Scheffler’s persuasive “afterlife conjecture” is that the knowledge that the human race has no long-term future would already suck all the life out of us. Clearly, we’d no longer see any point in engaging in activities, like long-term research projects, infrastructure development, reform of public institutions, or international diplomacy, that are meant to pay off only in the distant future. But, Scheffler asserts quite plausibly, we would actually lose our taste even for activities that ostensibly give us pleasure in the here and now, like the consumption of music, art, food, and sex. That is because our pleasure from these activities depends on their embeddedness in our lives as wholes, and more broadly on our lives’ embeddedness in ongoing human history. In short, even for those of us who are childless, the value we ascribe to the things we do assumes that we are each links in some ongoing chain of human life.
It thus follows from the Fundamental Premise – specifically, from the possibility of living a meaningful life – that I must believe in the viability and potential for continued development at least of the society of which I am a part. In particular, I must believe that my society is engaged in some ongoing project that connects that which has preceded us with that which will succeed us and that gives meaning to the things we do.
Objective Moral Truths
The arguments against the existence of objective moral values are easy to lay out. I’m confident that it is an objective fact that elephants are larger than mice because I’ve experienced this many times with my own eyes and my experience has been confirmed by reports from everyone else who has weighed in on the matter. I’m quite certain that 13*7=91 not just subjectively, because I have done the calculation.
Now, compare this with moral claims. Our moral views seem to depend on the culture we belong to; they vary widely even among individuals in the same culture; they are usually vague even for a given individual. This suggests that the primary method we have of divining moral truths, namely our intuition, is not very reliable. It’s plausible that that’s because there is no objective moral truth out there to intuit. In fact, maybe what sound like moral claims ought to be interpreted as merely emotive (hurrah for charity, boo to child abuse) or imperative (give charity, don’t beat children), rather than as claims about the world.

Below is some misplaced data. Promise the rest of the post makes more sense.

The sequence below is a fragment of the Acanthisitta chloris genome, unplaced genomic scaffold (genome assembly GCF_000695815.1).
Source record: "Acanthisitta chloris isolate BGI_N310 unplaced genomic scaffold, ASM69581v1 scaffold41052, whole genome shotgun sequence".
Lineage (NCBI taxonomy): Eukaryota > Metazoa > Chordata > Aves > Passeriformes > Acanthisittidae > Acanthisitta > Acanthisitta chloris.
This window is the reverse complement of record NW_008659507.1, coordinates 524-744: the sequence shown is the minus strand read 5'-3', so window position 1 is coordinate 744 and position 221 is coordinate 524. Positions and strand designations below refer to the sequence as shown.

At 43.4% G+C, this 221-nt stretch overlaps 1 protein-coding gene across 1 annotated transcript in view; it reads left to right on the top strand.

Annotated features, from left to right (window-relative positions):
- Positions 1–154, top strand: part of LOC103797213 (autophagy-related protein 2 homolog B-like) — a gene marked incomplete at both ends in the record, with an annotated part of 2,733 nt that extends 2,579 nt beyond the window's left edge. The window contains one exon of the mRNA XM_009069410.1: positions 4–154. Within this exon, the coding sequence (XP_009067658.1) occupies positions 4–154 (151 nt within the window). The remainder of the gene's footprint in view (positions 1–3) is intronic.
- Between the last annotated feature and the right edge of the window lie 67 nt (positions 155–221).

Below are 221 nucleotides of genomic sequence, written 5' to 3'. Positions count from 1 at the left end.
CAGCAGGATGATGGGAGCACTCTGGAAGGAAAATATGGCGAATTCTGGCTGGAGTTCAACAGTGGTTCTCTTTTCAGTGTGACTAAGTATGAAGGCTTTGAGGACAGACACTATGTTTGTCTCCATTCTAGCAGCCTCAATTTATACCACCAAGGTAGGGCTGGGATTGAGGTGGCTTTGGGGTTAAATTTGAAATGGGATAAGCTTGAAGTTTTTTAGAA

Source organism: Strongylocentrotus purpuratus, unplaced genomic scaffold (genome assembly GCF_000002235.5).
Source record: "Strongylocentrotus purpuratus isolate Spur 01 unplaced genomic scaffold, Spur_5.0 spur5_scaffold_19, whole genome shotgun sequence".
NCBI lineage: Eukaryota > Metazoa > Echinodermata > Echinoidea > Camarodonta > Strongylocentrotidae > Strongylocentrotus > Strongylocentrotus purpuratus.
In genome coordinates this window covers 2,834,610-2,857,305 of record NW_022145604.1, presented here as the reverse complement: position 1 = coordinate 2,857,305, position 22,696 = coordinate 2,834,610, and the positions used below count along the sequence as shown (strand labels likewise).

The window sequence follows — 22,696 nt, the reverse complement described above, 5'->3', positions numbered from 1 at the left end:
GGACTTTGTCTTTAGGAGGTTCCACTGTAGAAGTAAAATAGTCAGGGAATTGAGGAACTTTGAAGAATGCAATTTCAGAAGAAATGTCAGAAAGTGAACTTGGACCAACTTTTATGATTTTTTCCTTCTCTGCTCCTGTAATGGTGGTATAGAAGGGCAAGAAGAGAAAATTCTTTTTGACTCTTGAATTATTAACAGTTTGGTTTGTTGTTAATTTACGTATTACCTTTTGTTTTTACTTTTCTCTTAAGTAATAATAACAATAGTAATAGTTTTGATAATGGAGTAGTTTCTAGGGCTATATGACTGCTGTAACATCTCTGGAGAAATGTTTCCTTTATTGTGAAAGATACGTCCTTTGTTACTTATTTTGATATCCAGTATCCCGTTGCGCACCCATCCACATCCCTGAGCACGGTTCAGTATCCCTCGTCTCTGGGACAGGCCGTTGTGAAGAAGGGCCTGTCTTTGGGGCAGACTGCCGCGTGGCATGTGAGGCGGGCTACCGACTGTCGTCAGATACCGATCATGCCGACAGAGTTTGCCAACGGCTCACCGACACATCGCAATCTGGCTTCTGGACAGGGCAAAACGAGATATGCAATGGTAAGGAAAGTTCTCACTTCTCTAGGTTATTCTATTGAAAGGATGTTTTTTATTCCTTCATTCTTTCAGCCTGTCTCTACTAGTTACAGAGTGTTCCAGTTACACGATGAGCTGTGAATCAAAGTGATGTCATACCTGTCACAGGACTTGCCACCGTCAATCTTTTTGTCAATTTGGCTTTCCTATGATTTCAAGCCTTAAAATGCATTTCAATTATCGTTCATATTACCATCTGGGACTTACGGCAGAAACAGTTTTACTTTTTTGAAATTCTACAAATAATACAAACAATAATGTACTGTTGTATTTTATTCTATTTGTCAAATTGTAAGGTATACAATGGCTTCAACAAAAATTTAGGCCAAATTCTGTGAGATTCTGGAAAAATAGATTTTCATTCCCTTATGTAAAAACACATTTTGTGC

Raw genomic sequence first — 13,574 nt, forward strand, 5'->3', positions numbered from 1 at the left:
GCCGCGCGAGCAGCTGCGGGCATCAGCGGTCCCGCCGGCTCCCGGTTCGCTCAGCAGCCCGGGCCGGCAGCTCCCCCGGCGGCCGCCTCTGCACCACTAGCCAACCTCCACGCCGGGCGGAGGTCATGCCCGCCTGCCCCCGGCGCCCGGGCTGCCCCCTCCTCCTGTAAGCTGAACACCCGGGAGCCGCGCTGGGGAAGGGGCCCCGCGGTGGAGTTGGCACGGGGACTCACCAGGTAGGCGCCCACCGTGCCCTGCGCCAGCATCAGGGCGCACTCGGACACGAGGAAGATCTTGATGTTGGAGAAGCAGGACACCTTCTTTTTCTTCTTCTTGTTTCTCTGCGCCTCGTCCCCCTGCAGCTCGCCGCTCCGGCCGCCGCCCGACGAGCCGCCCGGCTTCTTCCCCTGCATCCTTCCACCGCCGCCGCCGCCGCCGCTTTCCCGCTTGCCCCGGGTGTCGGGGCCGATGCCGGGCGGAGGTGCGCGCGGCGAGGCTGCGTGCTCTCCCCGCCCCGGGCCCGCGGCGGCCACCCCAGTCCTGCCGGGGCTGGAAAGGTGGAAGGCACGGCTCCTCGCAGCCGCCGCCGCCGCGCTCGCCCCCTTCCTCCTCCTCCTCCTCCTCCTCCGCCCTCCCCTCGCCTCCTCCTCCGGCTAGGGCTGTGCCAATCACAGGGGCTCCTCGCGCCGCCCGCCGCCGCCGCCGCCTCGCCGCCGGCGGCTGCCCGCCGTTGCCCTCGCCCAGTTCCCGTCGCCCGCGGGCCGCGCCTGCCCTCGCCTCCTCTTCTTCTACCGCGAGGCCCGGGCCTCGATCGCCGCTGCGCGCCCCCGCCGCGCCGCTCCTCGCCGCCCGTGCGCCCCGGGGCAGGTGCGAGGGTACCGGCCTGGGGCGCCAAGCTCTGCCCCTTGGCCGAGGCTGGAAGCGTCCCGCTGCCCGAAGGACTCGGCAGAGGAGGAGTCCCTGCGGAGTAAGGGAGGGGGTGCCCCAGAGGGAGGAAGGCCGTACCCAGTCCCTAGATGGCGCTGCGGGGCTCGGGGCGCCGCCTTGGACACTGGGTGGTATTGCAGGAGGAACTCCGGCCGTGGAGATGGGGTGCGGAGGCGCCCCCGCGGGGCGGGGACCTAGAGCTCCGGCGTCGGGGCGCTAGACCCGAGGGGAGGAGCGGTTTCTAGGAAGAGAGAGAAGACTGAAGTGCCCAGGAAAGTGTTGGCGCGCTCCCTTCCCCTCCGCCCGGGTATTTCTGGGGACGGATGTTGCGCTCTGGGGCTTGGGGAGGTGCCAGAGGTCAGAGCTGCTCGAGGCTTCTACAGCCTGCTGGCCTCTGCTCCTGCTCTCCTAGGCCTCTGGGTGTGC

But nobody actually believes that. Even the philosophers most strongly opposed to moral realism don’t hesitate to express moral opinions, usually regarding political matters, as if they take them quite seriously. When we say that charity is good and child abuse is bad, we mean exactly that and we mean it sincerely. We believe these claims as strongly as we believe that elephants are bigger than mice.
And why is that? Because the assumption of the Fundamental Premise that we can strive to live a meaningful life itself assumes that some ways of living are more meaningful than others. But this means that some ways of living are objectively better than others, and not merely in an instrumental or subjective way. More concretely, we necessarily regard activities that sustain the social projects that give our lives meaning as morally better than activities that hinder them. And, conversely, the social projects that give our lives meaning and by which we measure our society’s progress must be ones that we already regard as morally worthy. That’s why whatever our opinions about moral realism, we believe that some choices really are morally superior to others.
This brings me to the last of the beliefs that, I claim, follow from the Fundamental Premise – belief in the existence of God. There are good reasons not to be of the opinion that God exists. The whole idea sounds spooky, weird and pointless; in fact, it’s not even sufficiently well-defined to argue about.
But these objections suggest that the real challenge here is to figure out what people mean – in concrete and well-understood terms – when they say they believe in God. That is, we should not be talking in abstract terms about God’s existence, regarding which there is not much of value that we can say, but rather about God’s manifestation in the world in ways we can experience.
Watch this sleight of hand. We have already seen that we are compelled to believe each of the following:
1. the world is intelligible to us;
2. there are objective moral truths accessible to us;
3. we are free to choose to live by these moral truths;
4. our societies progress in accordance with these truths.
I’m going to call a world in which all these compelled beliefs hold a world in which God is manifest – but you might prefer to call it something else. If you buy my terminology, it follows that even atheists – who hold the opinion that God does not exist – must believe that God is manifest in our world.
We hold opinions that we don’t actually believe – and our behavior often gives us away. Some of these are about politics or human nature or our own abilities and preferences, but many – the ones that concern me here – are about Big Questions.
I realize that my arguments regarding the gap between our beliefs and opinions on the various Big Questions I considered here are not all equally convincing. Perhaps you weren’t persuaded by some of them. Never mind, that’s not the point. What is crucial is that there are some Big Questions contemplation of which just doesn’t matter: particular answers to these questions are the foundation of any quest for truth and not its product. Contemplation of these questions can only shift our opinions around, but those opinions don’t count for much in the face of our inescapable beliefs regarding such matters.
Among the many questions that these beliefs do not resolve is what specifically constitutes a meaningful life. Now that is an interesting question.